Academy of the Pacific Rim combines best of east and west

Date Published: 
March 8, 2013
Author: 
Ling-Mei Wong
News Type: 

The Academy of the Pacific Rim takes Chinese very seriously.

Chinese class is required from 7th grade until senior year at the public charter school, which serves 5th to 12th graders. Students tidy the school together and start class with a distinctly Asian call to order.

Qi lai (rise)! Jing li (bow)!"

For Hyde Park senior Marcus Vilmé, 17, he was initially skeptical about learning Chinese. “As the years went on, I found the importance of it,” he said. “It’s rare for an African American to know a foreign language. Chinese is modernized and a very big part of America. … When I’m in college, it’s easier to find what I want to do with Chinese as my background.”

Vilmé will be attending Lafayette College in Pennsylvania, after being accepted by early decision. While he has not decided on a major, he is interested in Asian studies and music engineering. “I can’t fall asleep without music,” he grinned.

The school’s mission empowers urban students to realize their full potential by combining the high academic standards of the east with the individualism of the west. Co-founder Robert Guen studied education in Taiwan, observing how the longer school day and classroom setup could benefit students in America. The school received its charter in 1995 and opened in 1997, making it one of the oldest charter schools in Massachusetts, said Susan Thompson, executive director of APR.

“I’m really accustomed to the people here,” said Richard Njorose, 16, a junior from Roslindale. “I consider them like family. I couldn’t just leave the school and be happy somewhere else. Even though there’s a lot of homework and it’s really tiresome, it’s good preparation for college.”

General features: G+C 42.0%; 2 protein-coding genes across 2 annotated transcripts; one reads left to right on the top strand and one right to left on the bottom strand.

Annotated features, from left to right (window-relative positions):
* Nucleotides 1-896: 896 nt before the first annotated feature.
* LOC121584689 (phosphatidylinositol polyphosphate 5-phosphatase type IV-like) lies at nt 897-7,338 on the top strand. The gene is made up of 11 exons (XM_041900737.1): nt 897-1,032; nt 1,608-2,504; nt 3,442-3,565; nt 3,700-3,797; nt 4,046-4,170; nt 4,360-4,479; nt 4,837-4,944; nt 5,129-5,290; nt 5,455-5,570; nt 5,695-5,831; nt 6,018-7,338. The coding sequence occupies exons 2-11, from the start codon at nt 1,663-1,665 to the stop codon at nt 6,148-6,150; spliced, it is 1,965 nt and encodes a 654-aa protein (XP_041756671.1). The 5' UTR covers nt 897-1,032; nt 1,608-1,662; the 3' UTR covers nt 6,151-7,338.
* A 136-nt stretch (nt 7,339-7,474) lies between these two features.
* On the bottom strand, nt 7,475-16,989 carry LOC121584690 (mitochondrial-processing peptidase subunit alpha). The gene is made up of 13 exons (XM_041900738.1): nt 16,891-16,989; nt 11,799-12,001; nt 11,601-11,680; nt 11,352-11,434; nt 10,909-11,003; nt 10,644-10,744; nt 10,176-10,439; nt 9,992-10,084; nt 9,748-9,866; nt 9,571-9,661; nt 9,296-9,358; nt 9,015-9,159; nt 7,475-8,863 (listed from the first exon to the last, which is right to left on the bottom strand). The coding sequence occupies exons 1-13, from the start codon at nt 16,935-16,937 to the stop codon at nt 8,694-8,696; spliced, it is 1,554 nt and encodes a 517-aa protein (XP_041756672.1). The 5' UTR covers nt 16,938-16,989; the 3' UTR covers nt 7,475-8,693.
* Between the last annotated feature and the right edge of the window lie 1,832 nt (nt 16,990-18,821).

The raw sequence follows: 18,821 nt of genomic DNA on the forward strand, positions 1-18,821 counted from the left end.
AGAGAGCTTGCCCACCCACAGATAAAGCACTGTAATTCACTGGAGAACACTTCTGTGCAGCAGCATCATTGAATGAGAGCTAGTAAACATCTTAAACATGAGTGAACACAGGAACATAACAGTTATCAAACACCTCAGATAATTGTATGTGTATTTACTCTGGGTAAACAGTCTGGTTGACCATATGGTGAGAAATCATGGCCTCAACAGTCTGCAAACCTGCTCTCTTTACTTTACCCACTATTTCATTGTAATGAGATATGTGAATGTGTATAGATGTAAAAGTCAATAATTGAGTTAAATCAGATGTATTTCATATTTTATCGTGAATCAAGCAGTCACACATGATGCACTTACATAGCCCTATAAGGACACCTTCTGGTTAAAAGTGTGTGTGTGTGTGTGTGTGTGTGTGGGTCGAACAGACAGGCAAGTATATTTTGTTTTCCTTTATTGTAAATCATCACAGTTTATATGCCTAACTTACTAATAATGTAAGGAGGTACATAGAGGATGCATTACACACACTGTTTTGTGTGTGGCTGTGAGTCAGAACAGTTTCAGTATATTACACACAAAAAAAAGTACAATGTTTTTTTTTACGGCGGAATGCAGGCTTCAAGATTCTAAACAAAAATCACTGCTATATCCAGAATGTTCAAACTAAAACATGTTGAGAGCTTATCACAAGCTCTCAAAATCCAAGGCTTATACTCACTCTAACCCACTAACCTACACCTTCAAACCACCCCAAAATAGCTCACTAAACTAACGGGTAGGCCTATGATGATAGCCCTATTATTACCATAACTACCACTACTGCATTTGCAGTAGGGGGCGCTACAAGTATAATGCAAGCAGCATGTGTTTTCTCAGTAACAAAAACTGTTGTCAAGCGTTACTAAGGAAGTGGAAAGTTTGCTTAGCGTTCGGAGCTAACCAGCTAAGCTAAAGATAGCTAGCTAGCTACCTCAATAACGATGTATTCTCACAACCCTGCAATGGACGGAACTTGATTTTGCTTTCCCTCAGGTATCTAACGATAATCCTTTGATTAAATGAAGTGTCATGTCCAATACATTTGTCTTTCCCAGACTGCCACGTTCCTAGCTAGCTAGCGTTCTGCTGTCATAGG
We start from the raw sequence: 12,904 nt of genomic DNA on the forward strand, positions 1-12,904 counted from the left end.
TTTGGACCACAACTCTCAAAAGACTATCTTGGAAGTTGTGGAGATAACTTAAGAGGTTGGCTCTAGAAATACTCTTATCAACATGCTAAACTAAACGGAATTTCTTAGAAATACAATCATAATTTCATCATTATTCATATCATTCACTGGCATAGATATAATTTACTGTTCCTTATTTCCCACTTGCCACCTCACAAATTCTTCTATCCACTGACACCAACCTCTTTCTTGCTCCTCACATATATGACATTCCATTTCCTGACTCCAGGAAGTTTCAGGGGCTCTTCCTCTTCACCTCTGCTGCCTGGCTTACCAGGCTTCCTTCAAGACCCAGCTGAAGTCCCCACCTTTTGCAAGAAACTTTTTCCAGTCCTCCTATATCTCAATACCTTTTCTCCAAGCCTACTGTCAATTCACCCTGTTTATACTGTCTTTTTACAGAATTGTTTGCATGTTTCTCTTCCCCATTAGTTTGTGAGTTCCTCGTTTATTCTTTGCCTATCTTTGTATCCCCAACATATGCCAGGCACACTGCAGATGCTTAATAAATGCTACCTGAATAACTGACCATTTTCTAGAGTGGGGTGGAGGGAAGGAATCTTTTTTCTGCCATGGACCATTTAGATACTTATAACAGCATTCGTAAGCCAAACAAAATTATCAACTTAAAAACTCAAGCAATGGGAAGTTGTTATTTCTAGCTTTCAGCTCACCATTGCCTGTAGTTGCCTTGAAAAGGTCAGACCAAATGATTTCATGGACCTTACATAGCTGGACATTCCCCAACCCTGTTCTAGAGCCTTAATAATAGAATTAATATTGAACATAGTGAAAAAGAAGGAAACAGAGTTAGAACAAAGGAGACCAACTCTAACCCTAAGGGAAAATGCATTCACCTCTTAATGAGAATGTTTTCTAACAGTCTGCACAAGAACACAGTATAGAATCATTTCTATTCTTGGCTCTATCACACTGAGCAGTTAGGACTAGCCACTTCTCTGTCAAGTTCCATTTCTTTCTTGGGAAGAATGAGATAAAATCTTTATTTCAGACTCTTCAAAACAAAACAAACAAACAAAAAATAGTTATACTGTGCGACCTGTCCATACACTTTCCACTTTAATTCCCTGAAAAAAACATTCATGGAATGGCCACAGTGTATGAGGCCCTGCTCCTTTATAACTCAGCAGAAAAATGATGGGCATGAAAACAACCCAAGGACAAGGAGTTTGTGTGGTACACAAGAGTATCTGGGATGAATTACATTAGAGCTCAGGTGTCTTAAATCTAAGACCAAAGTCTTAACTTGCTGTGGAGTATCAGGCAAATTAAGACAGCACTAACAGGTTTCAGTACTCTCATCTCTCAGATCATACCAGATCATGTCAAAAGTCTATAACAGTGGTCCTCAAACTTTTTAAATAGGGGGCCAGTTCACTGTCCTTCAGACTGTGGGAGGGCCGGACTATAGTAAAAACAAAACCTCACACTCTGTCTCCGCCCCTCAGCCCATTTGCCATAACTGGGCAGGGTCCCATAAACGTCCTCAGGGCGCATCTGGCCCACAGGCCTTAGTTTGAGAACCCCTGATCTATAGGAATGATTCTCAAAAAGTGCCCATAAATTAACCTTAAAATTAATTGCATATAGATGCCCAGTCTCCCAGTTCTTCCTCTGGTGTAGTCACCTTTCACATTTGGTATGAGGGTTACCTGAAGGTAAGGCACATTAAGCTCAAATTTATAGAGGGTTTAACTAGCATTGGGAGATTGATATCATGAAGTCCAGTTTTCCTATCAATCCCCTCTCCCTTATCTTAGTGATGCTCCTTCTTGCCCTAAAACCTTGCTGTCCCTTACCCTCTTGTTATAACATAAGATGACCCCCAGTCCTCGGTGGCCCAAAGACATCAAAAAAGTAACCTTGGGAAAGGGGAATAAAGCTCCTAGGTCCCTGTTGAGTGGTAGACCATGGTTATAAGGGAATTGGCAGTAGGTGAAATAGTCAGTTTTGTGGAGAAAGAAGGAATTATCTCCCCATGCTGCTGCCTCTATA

All of APR’s class of 2012 was college-bound, attending schools including Brown University, Johns Hopkins University and Smith College. The 500 students enrolled are mostly individuals of color at 76 percent — African-American students represent 57 percent of the school population — and 53 percent qualify for subsidized school lunches for low-income families. APR does not charge tuition, as it is funded by the state and admits students based on a lottery.

“Tons of people come back from college and say that in their freshman classes, they’ve already studied the material senior year,” said Ariell Christian, 17, a senior from Dorchester.

APR’s school day starts at 7:45 a.m. and ends at 5 p.m., which is 800 hours or 50 more days of instruction compared to students attending Boston Public Schools. Teachers form close relationships with students as mentors, advisors and extracurricular sponsors.

“I gained a good three mothers in last four years,” said Michael Holliday, 18, a senior from Dorchester. “The first one was Miss (Yong) Li. Last year for Mother’s Day, I cooked for her and two other people at her house. The principal (Jenne Colasacco Grant) talks to you like a best friend. And the counselor Miss (Doreen) Kelly-Carney is the happiest person I’ve ever met.”

The ultimate test of APR’s Chinese immersion is its exchange program with Beijing No. 80 school. Holliday and Christian went in April 2012, while Njorose and Vilmé will go for the first time this April.

“It’s just fascinating to me,” Christian said. “Everyone is so nice. There’s lots of food. It was warm and appreciative.”

Holliday stayed with the family of a Beijing No. 80 school student and spent 20 minutes trying to identify which towel he could shower with. However, his Chinese classes at APR paid off when it was mealtime. “At the dinner table, I knew what everything was called,” he said. “It felt like I was at home.”

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